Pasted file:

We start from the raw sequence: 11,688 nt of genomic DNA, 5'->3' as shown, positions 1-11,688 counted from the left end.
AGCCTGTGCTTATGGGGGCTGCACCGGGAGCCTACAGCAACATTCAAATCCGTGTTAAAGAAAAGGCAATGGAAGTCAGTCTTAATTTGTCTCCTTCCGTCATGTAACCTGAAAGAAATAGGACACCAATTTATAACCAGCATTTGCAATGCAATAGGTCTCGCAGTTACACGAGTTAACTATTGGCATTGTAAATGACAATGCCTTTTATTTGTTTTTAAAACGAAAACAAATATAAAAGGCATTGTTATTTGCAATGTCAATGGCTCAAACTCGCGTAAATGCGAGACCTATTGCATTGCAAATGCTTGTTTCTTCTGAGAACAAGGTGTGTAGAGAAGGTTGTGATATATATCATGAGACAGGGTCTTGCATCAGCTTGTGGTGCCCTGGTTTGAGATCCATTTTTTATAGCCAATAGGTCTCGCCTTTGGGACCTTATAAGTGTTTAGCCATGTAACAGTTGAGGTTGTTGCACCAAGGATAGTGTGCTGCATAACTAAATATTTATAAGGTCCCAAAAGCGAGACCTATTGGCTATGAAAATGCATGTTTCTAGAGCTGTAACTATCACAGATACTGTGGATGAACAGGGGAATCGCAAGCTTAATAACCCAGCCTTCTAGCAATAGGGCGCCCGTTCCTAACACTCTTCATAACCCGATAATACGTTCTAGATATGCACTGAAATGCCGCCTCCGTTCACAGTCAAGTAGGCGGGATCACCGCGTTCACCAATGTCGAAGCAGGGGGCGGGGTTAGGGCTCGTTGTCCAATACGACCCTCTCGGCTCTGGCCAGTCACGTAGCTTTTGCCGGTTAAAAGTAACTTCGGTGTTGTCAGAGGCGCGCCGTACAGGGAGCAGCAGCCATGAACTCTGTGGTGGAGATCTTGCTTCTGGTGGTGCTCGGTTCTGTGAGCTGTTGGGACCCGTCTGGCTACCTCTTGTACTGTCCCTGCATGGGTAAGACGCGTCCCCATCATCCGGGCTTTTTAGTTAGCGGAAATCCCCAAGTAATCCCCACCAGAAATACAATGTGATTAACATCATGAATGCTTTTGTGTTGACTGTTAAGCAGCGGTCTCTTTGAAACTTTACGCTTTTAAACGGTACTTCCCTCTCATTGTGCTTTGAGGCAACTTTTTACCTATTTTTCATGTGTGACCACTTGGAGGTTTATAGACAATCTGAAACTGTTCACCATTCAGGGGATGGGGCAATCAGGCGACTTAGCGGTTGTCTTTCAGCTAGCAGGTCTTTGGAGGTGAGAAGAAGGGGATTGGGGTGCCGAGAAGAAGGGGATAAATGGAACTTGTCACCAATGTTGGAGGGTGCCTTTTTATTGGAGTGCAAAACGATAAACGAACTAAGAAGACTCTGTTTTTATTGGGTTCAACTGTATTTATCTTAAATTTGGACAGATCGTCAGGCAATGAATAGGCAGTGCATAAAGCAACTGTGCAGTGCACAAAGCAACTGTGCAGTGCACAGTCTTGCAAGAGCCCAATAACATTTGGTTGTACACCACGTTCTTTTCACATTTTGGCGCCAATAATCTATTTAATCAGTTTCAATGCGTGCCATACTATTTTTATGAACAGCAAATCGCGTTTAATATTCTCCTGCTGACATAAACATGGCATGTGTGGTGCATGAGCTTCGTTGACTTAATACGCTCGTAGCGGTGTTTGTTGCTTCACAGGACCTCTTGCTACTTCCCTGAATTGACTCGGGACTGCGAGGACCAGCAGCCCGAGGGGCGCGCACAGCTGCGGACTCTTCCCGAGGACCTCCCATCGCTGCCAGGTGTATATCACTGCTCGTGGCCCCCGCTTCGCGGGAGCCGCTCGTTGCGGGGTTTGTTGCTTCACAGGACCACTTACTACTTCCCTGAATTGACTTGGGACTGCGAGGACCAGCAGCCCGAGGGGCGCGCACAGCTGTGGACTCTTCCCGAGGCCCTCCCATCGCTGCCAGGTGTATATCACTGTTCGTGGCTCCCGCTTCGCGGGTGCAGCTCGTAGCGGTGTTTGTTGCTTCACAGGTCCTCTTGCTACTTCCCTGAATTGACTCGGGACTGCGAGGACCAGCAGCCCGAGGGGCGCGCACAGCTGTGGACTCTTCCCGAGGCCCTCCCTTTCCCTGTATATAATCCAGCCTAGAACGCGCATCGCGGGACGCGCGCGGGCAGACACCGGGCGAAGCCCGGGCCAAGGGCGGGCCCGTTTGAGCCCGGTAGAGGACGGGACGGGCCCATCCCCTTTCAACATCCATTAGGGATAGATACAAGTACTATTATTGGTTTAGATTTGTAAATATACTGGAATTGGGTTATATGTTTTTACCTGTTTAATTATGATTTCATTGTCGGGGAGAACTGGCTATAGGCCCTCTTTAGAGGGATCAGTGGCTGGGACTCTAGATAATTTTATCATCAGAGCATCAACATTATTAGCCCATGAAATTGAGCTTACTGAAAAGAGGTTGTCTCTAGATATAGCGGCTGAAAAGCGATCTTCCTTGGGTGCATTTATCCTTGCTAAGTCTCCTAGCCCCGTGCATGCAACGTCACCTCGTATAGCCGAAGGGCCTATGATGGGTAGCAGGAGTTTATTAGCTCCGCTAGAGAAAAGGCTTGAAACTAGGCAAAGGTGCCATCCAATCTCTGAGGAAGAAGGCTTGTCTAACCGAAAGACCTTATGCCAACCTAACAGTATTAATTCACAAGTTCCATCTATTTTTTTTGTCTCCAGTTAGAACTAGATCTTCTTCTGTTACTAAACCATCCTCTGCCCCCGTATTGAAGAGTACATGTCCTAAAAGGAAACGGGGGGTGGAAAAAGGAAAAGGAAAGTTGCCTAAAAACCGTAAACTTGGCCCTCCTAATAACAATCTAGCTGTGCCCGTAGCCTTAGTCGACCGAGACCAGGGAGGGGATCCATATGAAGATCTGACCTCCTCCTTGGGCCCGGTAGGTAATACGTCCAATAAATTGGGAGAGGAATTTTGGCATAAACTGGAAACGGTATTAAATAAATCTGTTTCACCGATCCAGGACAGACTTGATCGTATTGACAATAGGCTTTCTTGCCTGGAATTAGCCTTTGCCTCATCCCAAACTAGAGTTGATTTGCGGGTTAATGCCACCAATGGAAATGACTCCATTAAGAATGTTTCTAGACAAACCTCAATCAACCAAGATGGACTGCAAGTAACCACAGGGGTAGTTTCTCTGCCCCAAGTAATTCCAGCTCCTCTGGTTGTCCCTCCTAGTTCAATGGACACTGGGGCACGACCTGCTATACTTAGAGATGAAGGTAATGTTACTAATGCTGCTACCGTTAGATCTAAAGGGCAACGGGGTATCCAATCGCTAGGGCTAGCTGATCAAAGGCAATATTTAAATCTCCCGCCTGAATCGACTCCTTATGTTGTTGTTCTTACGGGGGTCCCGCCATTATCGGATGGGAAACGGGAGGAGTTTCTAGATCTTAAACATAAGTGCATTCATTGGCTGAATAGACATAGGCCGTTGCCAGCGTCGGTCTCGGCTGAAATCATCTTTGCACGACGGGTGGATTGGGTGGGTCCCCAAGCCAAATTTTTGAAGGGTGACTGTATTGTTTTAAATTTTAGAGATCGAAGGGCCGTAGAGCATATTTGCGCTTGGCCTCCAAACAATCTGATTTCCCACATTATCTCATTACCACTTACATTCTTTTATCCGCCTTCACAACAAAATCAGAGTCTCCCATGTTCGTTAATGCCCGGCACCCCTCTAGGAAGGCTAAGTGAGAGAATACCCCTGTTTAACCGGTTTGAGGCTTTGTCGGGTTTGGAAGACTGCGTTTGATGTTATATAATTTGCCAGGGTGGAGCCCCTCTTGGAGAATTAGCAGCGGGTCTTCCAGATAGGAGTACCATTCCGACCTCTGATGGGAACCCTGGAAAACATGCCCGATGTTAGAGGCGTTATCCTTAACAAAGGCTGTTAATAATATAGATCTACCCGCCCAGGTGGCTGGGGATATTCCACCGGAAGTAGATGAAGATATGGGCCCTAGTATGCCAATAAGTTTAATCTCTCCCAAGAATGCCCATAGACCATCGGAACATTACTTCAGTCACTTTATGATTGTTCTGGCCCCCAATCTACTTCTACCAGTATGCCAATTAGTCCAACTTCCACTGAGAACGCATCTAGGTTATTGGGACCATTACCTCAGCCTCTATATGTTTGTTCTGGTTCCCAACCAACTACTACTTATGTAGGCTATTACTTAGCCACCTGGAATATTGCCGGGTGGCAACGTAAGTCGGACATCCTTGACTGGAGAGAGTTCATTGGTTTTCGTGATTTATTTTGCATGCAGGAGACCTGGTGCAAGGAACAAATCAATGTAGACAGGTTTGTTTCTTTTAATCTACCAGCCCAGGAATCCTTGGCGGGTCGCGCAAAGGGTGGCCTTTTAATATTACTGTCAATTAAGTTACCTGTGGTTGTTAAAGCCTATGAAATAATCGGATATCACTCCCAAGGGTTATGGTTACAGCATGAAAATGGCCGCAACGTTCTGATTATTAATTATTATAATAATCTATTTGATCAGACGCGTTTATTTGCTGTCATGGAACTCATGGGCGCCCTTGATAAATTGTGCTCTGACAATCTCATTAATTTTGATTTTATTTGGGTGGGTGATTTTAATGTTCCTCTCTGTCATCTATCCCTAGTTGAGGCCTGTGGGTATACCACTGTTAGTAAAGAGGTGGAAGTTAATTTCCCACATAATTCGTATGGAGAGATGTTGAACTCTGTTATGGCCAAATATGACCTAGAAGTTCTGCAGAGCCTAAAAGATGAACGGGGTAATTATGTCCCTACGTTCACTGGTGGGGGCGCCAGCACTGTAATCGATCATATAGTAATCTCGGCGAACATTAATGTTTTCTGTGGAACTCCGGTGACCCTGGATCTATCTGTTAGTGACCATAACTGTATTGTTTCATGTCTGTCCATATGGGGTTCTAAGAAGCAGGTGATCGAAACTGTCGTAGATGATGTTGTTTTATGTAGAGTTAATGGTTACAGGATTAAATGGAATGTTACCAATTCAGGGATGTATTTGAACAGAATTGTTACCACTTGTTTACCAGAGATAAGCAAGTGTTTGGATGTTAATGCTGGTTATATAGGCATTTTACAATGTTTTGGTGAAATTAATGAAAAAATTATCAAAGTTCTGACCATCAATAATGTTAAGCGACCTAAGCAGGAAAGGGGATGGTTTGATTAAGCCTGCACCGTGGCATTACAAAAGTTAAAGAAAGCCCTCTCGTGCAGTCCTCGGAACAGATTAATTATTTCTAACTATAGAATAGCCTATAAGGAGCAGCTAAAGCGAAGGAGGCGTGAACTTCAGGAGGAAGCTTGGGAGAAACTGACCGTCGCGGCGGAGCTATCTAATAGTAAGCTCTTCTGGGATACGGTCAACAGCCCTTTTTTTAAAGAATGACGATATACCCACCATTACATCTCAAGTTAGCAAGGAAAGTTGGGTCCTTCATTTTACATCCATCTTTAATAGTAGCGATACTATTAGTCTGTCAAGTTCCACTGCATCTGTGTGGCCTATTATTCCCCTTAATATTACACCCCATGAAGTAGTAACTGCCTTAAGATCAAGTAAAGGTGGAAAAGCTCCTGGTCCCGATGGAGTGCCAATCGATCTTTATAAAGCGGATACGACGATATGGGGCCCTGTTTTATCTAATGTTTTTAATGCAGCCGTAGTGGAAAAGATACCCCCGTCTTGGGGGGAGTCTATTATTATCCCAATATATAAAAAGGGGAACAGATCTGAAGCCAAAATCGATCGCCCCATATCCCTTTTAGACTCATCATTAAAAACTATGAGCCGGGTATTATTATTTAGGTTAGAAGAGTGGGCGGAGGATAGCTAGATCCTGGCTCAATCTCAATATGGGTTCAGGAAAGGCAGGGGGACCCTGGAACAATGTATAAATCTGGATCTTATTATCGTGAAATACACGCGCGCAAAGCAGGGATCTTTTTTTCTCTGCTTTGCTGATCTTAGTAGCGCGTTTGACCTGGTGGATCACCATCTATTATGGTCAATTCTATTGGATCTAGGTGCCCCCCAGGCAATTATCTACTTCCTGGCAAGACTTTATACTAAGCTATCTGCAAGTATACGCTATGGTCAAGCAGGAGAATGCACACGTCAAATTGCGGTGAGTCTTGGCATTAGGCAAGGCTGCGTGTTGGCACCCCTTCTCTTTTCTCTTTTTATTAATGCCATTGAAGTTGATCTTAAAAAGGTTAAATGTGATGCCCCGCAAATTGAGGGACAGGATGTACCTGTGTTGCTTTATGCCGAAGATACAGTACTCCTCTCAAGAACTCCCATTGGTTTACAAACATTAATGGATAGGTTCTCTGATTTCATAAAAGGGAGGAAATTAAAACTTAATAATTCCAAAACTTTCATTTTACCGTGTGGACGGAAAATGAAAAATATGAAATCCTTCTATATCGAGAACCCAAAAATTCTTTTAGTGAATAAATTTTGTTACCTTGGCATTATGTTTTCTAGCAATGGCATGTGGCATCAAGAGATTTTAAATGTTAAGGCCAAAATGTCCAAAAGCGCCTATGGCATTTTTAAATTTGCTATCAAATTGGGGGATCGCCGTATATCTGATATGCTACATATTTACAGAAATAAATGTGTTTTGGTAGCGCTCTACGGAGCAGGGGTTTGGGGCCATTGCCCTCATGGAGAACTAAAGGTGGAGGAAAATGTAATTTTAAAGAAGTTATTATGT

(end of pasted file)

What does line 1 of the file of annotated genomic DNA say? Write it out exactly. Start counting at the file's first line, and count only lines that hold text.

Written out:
We start from the raw sequence: 11,688 nt of genomic DNA, 5'->3' as shown, positions 1-11,688 counted from the left end.